Elsewhere, as on the Junius Bassus sarcophagus, Peter's arrest is juxtaposed with that of Chrisfs, since it is in a parallel niche on the upper register (fig, 14, \\ 34). Paul's arrest appears in the lower register in the far right with a Rnmail soldier drawing his sword to suggest his beheading. Jn the center of the upper register, a youthful Christ is enthroned with his feet on the head of the god Cae I us. On either side tif Christ Stand Peter and PauL On an cither, single-registeis sarcophagus from Rome of approximately the same date (ca. 360), the composition shows the arrest of Peter to the left of a centered triumphal cross surmounted by a christogram within a wreath and, to the right, the arrest of Paul (fig, 96), On the far left, Cain and Abel present their sacrifices to God, and on the far right Job appears with his wife. The parallels with the Junius Bassus sarcophagus are marked even though the latter is of superior quality. However, on the single-register sarcophagus, the facial types of Peter and Paul are more clearly delinea Led, perhaps because they are not as likely to have been restored by later artisans. In the second sarcophagus, Peter has thick hair that comes down over his forehead and a trimmed beard, while Paul is balding and his face is longer.

A similar presentation of the two apostles' facial types appears on a tomb carving from the late fourth century. In this case, both apostles are identified by name. Peter's hair is curly and thicker and comes down over his broad brow, and his jaw is quite square. Paul's forehead is more prominent, his hairline receding, and his beard slightly longer, making his face appear more narrow and his features finer. Between their two heads the christogram appears agairu The two apostles also appear with Christ in the apse mosaic of Rome's Basilica of Santa Pudenziana, dated to the turn of the fifth century. The majestic Christ sits on a jeweled throne in the center of the composition, Hanked by the apostles. Immediately to Christ's right and left are Paul and Peter, identifiable by their facial types. Two female figures, offering crowns to these two "chief" apostles are usually i den lifted as person ifka Lions of the Church of the Gentiles and the Church of the Jews, Although the mosaic has been much changed by restorations over the centuries, the central figures in the composition appear to be more or less original (fig. 97)/'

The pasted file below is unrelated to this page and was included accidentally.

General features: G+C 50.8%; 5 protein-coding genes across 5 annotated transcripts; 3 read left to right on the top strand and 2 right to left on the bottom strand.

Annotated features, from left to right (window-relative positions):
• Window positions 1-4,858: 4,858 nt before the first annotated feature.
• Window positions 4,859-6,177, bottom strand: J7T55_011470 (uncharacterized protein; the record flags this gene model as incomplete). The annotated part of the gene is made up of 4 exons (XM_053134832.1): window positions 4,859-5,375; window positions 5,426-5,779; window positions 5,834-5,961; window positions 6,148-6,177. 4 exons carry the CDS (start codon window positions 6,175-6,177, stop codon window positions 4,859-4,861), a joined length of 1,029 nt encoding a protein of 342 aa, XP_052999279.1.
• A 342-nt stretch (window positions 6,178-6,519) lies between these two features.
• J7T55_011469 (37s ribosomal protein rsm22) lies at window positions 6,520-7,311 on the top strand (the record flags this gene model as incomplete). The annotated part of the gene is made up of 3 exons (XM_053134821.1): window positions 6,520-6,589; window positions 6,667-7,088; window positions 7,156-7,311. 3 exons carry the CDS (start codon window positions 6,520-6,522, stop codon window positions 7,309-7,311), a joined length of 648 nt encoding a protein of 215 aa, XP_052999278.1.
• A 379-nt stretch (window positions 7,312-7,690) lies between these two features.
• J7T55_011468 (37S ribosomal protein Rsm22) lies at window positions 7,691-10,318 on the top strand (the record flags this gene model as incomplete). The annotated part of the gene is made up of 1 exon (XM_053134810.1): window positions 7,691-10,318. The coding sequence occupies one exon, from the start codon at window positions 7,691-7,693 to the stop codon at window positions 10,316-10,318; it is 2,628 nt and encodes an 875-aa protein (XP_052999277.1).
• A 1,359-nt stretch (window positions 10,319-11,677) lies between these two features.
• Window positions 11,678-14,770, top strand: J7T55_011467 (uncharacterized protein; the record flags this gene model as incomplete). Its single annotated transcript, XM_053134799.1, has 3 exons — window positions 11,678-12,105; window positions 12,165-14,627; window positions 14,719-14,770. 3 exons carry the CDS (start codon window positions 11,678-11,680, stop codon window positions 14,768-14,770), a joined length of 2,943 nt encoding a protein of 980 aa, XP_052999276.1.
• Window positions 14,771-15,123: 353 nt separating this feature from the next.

In addition to the tomb carving described above, possibly the earliest known example of a double portrait of Peter and Paul is found on a in id-fourth-century terracotta bowl, now in New York's Metropolitan Museum. The exterior of the bowl has four circular stamps of a christogram enclosed in a wreath. The inside floor of the bowl is also stamped, but with an image of Peter and Paul, each identified by name. The two are seated facing one another as if having a conversation, and Peter extends his right arm, pointing at Paul, while Paul's own right hand is raised in the traditional gesture of speech Here, both Peter and Paul are beardless, and Peters hair appears to be shorter than Paul's, which curls and covers the back of his neck. Between their two heads is another christogram inside a wreath." Other examples of the paired portraits of Peter and Paul appear on gold-glass, as well as one on a fresco in the Cemetery of Severo in Naples (ca, 350-450).-'-1 in most of

Fig 97, Christ with Peter and Paul, detail of apse mosaic, Basilic? ofSanta P^denziana, Rome (Photo; Author).

these cases, the christogram is placed between the heads of the two apostles, or Christ appears to offer them both wreaths of victory.